Supermassive black holes lurk at the center of massive galaxies and when two such galaxies merge, the black holes end up on a collision course. The pair in NGC 7727 beat the record for the smallest separation between two supermassive black holes, as they are observed to be just 1,600 light-years apart. “It is the first time we find two supermassive black holes that are this close to each other, less than half the separation of the previous record holder,” said Karina Voggel, an astronomer at the Strasbourg Observatory in France and lead author of the study published online in Astronomy & Astrophysics.

“The small separation and velocity of the two black holes indicate that they will merge into one monster black hole, probably within the next 250 million years,” added co-author Holger Baumgardt, a professor at the University of Queensland, Australia. The merging of black holes like these could explain how the most massive black holes in the Universe come to be.

Voggel and her team were able to determine the masses of the two objects by looking at how the gravitational pull of the black holes influences the motion of the stars around them. The bigger black hole, located right at the core of NGC 7727, was found to have a mass almost 154 million times that of our Sun, while its companion is 6.3 million solar masses.

It is the first time the masses have been measured in this way for a supermassive black hole pair. This feat was made possible thanks to the close proximity of the system to Earth and the detailed observations the team obtained at the Paranal Observatory in Chile using the Multi-Unit Spectroscopic Explorer (MUSE) on ESO’s Very Large Telescope, an instrument Voggel learnt to work with during her time as a student at ESO. Measuring the masses with MUSE, and using additional data from the NASA/ESA Hubble Space Telescope, allowed the team to confirm that the objects in NGC 7727 were indeed supermassive black holes.

Astronomers suspected that the galaxy hosted the two black holes, but they had not been able to confirm their presence until now since we do not see large amounts of high-energy radiation coming from their immediate surroundings, which would otherwise give them away. Our finding implies that there might be many more of these relics of galaxy mergers out there and they may contain many hidden massive black holes that still wait to be found,” said Voggel. “It could increase the total number of supermassive black holes known in the local Universe by 30 percent.”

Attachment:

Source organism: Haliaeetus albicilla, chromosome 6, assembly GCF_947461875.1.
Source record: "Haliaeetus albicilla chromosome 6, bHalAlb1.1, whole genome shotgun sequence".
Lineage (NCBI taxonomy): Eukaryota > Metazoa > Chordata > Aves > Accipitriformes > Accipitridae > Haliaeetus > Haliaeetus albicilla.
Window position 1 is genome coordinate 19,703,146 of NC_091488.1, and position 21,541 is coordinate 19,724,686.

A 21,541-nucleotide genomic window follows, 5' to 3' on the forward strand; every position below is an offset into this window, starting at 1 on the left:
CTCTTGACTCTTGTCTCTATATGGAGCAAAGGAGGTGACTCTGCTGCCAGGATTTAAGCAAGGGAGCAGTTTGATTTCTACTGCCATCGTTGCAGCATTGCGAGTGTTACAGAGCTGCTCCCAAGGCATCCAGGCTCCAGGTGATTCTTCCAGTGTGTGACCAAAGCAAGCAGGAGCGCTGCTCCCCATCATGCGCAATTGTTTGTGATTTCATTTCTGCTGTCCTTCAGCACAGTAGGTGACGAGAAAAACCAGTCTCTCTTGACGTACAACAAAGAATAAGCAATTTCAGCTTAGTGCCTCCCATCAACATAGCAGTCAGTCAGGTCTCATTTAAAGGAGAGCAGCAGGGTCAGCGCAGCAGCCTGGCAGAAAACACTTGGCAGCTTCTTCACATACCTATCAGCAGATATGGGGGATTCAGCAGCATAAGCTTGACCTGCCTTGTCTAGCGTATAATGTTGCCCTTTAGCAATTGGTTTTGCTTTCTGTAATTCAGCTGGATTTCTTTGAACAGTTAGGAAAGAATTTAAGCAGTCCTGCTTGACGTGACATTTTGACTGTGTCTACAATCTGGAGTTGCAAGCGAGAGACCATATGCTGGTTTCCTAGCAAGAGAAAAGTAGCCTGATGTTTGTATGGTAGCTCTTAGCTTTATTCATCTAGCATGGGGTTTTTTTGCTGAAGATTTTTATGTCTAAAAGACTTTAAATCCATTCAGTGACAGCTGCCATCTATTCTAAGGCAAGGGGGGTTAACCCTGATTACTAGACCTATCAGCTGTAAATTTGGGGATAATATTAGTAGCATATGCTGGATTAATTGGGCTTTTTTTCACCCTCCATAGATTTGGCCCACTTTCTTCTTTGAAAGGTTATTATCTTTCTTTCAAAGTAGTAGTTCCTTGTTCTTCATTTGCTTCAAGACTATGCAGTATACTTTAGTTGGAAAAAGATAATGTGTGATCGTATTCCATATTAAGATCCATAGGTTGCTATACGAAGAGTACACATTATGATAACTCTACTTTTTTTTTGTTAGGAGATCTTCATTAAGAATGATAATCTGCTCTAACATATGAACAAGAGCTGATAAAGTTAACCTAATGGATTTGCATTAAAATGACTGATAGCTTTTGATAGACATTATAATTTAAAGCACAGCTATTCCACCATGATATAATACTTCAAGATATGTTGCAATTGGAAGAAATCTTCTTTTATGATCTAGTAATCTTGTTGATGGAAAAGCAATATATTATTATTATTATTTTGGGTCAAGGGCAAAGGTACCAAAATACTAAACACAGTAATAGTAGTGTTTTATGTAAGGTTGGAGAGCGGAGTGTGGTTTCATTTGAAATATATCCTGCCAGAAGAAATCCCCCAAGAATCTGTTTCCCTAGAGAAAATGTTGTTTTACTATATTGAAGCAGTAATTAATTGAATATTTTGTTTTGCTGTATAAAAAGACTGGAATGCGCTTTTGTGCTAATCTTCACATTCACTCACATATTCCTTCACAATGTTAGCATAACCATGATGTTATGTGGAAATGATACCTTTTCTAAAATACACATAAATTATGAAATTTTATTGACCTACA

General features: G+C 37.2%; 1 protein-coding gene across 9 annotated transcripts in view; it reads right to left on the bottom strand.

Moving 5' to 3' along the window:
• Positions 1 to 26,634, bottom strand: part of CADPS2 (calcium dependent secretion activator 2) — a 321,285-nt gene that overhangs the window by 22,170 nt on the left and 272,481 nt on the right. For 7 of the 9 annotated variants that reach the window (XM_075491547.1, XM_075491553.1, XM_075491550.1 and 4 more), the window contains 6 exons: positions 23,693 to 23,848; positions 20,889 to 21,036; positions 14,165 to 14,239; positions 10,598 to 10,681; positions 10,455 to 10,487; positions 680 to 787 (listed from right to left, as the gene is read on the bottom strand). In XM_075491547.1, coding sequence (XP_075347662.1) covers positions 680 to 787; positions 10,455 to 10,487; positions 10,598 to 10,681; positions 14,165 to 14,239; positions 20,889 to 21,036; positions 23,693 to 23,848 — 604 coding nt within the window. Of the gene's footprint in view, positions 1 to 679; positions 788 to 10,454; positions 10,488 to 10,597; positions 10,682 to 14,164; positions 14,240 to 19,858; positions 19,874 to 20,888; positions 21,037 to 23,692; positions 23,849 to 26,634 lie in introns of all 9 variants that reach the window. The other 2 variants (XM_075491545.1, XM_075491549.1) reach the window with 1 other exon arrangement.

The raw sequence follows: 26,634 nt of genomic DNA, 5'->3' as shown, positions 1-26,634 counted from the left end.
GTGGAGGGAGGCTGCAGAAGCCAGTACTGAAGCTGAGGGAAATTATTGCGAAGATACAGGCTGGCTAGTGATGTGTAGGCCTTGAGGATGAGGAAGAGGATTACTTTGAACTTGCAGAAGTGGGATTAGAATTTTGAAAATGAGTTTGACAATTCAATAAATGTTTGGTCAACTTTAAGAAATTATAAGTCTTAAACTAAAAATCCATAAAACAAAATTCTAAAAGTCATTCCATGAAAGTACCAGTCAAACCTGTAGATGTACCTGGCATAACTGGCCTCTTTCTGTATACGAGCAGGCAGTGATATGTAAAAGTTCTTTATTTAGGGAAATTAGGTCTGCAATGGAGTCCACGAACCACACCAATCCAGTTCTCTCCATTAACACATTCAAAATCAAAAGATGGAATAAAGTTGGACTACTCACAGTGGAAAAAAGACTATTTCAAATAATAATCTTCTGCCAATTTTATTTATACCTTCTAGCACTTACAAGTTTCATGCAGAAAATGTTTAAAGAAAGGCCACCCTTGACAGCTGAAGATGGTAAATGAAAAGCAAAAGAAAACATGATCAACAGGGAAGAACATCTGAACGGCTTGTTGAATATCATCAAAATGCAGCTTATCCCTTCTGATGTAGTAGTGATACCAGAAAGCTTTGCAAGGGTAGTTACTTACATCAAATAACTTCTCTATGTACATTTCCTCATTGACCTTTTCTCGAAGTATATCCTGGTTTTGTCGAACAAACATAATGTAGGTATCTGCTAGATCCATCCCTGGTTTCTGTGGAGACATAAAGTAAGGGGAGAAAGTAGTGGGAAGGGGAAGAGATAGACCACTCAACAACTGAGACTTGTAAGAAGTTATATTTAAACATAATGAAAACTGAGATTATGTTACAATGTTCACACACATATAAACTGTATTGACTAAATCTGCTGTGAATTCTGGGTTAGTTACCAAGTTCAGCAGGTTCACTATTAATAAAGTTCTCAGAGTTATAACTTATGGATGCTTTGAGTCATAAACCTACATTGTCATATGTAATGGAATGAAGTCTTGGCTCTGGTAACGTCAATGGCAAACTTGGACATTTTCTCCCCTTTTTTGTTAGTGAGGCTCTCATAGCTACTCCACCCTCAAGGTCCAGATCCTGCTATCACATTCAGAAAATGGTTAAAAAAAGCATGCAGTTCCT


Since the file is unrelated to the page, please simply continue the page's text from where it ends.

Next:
The NGC 7727 galaxy, shown in this image from ESO’s VLT Survey Telescope (VST) in Chile. Located 89 million light-years away from Earth in the constellation Aquarius, NGC 7727 is believed to be the result of a clash between two galaxies that occurred about one billion years ago. The consequences of this tremendous cosmic bump are still evident in the peculiar, irregular shape of NGC 7727 and the streams of stars in its outer regions.  Credit: ESO/VST ATLAS team. Acknowledgement: Durham University/CASU/WFAU

November 19th “near-total” lunar eclipse

2007 Total Lunar Eclipse. Photo by James Guilford.
2007 Total Lunar Eclipse. The November 19, 2021 eclipse will look much like this at its maximum. Photo by James Guilford

Taking place in the early hours of Friday, November 19 is what we will call a near-total lunar eclipse. When the eclipse reaches its maximum extent, about 97 percent of Moon will be within Earth’s deep umbra shadow. Much of the lunar disk would appear darkly colored but coloration would lighten across Moon’s face until, along one edge,

We say “would appear” because in Hiram, at least, skies are expected to be cloudy and delivering snow rather than views of our Moon’s show! Still, there’s a chance there will be a break in the weather and it’s good to know about these things.

A total lunar eclipse takes place when Moon completely enters the deep umbra of Earth’s cone-shaped shadow in space. The lunar surface is lit only by light that has passed through Earth’s atmosphere, coloring it shades of copper and red. Illustration Credit: NASA / James Guilford

A total lunar eclipse takes place when Earth’s Moon entirely enters the umbra portion of the planet’s shadow. There, lit only by light scattered through Earth’s atmosphere, Moon glows in beautiful colors ranging from deep red to bright copper. Naturally, to ancient peoples, the sight of the Full Moon changing from bright white to blood red caused fear and panic. Today, lunar eclipses are favorite targets for photography, and observations by astronomers. The November 19 event won’t technically be a total lunar eclipse but still well worth seeing!

This image illustrates the passage of Moon through Earth’s shadow the morning of November 19, 2021. When Moon is outside of the shadow, it will be in its Full phase. Entering the thin outer shadow or penumbra, the lunar disk will begin dimming. As it reaches the umbra, pronounced darkening begins and Moon will no longer appear as full. Strongest coloration appears as Moon, or portions of it, move close to the center of the umbra. Image via Fred Espenak.